I just returned this morning from a weekend trip to the zoo’s off-site center in Mokopane, a small town in the Limpopo province, about two-and-a-half hours away. The center is known as the Mokopane Biodiversity Conservation Centre, and it serves as a holding and breeding center for the zoo’s collection and includes a 1600-hectare game reserve filled with hoofstock, including a large fenced-in enclosure for a breeding herd of the rare and incredible beautiful roan antelope. I travelled to the center with Professor Antoinette Kotze, the director of the National Research Foundation, Dr. Juan Scheun, a resident phD endocrinologist, Dr. Helen Taylor, a visiting researcher from New Zealand, specializing in inbreeding in small populations of native New Zealand birds, and Warren Spencer, the Curator of Mammals at the Auckland Zoo in New Zealand, and were lead by the incredibly knowledgeable manager of the Mokopane Biodiversity Conservation Centre, Mark Howitt. The five of us spent the weekend touring the facilities, going on game drives, having traditional Afrikaner braais (being a vegetarian, I had to sit these South African barbeques out), and sharing stories around the fire late at night and around cups of coffee and tea with rusks (traditional Afrikaner hard biscuits for dunking) in the early morning. It made for an absolutely wonderful weekend - enjoying time in the South African bush and learning so much from some absolute experts in their field with so much knowledge to share.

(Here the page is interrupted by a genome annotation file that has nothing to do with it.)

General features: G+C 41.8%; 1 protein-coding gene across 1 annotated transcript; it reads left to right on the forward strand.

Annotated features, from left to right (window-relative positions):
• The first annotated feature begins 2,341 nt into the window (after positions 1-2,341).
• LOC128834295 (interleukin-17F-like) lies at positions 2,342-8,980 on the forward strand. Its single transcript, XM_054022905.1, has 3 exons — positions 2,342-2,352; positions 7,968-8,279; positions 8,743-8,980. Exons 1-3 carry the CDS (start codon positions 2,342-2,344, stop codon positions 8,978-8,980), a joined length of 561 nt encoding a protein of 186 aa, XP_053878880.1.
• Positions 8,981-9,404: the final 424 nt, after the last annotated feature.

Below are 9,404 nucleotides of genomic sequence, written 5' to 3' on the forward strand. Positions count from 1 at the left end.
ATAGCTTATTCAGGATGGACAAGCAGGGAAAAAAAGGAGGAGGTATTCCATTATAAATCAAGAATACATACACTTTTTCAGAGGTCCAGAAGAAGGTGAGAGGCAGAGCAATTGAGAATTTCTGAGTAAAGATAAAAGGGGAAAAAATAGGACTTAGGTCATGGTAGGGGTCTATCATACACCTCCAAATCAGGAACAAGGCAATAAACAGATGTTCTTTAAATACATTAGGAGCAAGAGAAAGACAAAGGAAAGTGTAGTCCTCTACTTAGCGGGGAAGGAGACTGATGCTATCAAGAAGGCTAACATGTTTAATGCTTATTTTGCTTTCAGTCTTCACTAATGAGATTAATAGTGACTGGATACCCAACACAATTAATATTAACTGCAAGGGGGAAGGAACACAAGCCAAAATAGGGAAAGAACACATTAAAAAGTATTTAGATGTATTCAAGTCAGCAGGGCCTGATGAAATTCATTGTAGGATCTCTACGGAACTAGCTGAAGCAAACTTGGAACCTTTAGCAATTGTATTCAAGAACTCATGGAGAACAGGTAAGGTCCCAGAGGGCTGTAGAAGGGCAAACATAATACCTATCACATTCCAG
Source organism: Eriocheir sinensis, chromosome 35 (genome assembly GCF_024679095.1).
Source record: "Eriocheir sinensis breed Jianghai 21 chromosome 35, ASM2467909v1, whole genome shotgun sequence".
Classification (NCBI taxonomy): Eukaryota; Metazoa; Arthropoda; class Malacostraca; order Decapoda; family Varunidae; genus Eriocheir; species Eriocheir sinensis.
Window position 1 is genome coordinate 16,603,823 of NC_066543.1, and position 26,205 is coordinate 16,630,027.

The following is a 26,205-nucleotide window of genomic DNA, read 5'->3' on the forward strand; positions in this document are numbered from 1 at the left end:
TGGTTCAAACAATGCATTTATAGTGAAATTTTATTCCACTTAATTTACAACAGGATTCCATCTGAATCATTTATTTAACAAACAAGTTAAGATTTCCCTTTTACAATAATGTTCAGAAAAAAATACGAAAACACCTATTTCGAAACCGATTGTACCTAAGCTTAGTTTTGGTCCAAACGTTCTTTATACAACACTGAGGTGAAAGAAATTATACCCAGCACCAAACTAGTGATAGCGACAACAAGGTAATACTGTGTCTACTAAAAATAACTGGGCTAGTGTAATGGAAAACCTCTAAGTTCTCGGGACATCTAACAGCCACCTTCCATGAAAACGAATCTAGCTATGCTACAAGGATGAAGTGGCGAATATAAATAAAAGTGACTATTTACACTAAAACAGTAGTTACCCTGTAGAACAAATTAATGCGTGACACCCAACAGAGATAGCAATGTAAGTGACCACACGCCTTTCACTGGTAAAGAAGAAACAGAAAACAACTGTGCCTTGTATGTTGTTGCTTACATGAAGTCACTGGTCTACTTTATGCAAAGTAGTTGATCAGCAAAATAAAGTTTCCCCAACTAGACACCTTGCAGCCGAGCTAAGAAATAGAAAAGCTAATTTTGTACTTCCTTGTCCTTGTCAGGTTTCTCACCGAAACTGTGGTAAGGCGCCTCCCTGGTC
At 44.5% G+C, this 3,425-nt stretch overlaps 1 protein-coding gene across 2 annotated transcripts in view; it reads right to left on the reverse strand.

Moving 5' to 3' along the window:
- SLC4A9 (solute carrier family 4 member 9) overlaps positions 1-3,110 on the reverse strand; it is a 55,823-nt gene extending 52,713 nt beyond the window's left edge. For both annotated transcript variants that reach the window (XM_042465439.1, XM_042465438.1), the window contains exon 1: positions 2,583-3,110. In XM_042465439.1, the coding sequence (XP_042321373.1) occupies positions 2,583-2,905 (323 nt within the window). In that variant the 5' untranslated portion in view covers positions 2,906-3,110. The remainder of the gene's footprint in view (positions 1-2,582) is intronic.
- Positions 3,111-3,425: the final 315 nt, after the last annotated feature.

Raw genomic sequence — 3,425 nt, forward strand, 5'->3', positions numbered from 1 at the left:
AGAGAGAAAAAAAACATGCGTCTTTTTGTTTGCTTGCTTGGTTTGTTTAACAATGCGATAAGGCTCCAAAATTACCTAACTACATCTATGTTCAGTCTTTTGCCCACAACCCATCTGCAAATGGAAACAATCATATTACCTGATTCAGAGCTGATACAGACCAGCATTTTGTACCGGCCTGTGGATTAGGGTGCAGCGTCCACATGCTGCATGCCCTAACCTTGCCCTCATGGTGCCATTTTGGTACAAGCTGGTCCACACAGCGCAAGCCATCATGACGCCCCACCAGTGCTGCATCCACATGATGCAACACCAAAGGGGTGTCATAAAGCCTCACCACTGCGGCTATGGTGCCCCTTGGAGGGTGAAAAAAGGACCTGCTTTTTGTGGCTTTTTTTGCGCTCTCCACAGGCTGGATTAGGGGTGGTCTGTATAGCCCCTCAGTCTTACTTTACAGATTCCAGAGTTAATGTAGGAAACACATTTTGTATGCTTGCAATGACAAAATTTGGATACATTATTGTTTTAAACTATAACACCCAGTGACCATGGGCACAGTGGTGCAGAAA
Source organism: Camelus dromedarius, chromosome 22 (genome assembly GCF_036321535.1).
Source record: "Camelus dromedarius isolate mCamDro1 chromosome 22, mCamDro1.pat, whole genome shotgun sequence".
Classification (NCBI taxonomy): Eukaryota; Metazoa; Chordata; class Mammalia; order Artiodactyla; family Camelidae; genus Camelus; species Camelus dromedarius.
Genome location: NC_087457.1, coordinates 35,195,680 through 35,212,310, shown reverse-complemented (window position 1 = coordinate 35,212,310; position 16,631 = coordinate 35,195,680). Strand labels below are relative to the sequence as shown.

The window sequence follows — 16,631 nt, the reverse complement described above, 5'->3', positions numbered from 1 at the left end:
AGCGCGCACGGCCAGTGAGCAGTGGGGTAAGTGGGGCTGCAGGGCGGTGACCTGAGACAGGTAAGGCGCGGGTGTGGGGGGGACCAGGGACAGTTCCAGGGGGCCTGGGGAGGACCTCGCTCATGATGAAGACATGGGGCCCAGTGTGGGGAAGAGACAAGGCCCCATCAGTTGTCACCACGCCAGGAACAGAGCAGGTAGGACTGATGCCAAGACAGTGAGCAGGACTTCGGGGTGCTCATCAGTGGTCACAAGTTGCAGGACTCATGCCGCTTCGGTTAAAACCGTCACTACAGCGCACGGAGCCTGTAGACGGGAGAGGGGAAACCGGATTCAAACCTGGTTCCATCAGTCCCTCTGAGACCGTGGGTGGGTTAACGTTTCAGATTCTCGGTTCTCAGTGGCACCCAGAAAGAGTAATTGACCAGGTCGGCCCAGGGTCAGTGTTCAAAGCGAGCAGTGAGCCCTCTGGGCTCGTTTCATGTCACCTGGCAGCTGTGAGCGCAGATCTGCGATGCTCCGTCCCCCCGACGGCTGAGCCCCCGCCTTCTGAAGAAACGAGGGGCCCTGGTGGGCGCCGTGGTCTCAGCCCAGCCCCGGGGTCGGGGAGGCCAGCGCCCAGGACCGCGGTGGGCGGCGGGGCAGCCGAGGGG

Two giraffe bulls (Giraffa sp.)  necking at the Mokopane Biodiversity Conservation Centre in Mokopane, Limpopo.
While touring the facilities at the Mokopane Biodiversity Conservation Centre, I absolutely fell in love with the herd of roan antelope! They are absolutely magnificent creatures, and luckily enough, there are a number of projects that both the Mokopane Biodiversity Conservation Centre and the National Research Foundation are wanting to look into with the species, including inter and intraspecific interactions a feeding sites, parentage, parasite-resistance analysis, and hybridization analyses (as West African roan have been brought into South Africa by game ranchers and it is a distinct subspecies from the subspecies found in South Africa). I am absolutely enthralled by the idea of working with the species and gaining both field and laboratory research experience, so if all works out, the roan will be my project!
A southern roan antelope (Hippotragus equinus equinus) at the Mokopane Biodiversity Conservation Centre in Mokopane, Limpopo.
            And that brings me up to today! I am so very excited to see what the rest of my two month adventure in South Africa has in store for me, and I cannot wait to share it with you all either!